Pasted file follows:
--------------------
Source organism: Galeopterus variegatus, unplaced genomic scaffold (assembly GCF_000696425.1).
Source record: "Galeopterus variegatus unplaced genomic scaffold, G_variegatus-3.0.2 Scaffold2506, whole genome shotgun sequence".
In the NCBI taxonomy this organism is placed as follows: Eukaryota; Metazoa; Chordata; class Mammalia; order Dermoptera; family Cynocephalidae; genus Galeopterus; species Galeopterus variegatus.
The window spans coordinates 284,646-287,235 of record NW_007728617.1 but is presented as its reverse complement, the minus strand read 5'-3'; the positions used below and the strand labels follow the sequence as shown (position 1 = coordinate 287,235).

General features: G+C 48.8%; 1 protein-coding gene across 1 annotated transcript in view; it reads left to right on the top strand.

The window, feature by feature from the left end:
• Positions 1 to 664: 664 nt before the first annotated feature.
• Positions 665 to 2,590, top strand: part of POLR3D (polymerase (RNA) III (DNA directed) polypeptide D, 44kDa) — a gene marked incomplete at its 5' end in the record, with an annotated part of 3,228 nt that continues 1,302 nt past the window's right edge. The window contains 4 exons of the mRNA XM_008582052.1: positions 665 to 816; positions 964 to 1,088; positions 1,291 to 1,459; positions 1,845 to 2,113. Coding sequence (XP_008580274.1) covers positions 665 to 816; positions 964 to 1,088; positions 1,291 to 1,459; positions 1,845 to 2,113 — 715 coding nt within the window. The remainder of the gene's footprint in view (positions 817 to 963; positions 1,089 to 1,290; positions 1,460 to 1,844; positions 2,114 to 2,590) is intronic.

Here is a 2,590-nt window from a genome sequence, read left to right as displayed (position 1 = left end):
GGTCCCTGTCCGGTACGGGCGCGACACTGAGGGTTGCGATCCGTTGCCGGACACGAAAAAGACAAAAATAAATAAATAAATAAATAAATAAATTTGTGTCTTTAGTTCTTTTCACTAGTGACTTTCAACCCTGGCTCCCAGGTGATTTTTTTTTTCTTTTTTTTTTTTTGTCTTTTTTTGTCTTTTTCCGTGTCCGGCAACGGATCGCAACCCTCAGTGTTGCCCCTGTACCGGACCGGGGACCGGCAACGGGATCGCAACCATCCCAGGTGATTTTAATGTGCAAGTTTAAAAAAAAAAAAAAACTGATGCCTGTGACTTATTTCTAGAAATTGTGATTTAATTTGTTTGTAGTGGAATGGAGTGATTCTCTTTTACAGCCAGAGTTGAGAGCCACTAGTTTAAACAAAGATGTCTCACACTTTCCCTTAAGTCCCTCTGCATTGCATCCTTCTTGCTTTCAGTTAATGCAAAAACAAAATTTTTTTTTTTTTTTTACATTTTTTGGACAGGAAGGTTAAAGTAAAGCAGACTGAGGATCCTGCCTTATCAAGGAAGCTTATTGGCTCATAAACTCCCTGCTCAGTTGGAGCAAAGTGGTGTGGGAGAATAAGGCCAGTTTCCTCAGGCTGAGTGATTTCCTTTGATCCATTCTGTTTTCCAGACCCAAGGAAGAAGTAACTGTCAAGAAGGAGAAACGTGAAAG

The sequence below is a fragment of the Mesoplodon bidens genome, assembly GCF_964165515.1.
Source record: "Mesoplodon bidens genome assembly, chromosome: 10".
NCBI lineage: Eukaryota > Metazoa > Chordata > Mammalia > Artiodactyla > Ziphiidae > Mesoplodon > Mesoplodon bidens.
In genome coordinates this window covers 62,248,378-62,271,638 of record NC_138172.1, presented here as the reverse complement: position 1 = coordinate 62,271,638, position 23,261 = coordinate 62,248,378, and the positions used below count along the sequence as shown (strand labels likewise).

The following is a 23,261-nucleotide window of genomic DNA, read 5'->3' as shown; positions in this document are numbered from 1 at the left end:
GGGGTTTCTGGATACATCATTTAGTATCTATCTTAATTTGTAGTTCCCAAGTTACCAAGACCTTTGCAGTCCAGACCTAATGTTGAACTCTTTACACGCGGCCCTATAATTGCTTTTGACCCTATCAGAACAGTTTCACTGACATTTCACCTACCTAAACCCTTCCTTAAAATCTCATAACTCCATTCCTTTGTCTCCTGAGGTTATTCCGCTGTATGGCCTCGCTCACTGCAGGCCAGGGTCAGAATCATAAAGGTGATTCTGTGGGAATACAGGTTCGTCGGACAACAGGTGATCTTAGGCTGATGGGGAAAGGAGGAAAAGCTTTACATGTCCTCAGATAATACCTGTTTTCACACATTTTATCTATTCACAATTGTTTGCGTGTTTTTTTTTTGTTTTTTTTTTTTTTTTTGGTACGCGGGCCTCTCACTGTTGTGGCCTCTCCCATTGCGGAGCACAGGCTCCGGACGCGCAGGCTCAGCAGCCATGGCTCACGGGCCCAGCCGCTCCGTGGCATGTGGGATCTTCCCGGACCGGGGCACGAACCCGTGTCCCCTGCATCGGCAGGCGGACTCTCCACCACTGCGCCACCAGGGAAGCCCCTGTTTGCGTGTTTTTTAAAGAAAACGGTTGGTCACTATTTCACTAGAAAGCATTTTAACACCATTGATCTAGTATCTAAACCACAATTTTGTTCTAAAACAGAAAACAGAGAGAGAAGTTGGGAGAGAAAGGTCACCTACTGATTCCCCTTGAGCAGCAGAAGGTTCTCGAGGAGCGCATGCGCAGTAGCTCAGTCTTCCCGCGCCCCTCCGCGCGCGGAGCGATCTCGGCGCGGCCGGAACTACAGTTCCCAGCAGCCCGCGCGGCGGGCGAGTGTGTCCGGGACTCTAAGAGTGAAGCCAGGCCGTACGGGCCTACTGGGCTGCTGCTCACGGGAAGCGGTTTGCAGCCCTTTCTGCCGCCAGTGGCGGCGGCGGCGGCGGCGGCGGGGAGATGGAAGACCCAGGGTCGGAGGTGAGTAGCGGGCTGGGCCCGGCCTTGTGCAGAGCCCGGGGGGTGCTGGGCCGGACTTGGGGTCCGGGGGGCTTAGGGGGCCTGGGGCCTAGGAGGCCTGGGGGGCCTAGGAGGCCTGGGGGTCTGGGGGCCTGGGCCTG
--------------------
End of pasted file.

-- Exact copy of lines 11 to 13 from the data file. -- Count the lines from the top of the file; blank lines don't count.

The sequence below is a fragment of the Mesoplodon bidens genome, assembly GCF_964165515.1.
Source record: "Mesoplodon bidens genome assembly, chromosome: 10".
NCBI lineage: Eukaryota > Metazoa > Chordata > Mammalia > Artiodactyla > Ziphiidae > Mesoplodon > Mesoplodon bidens.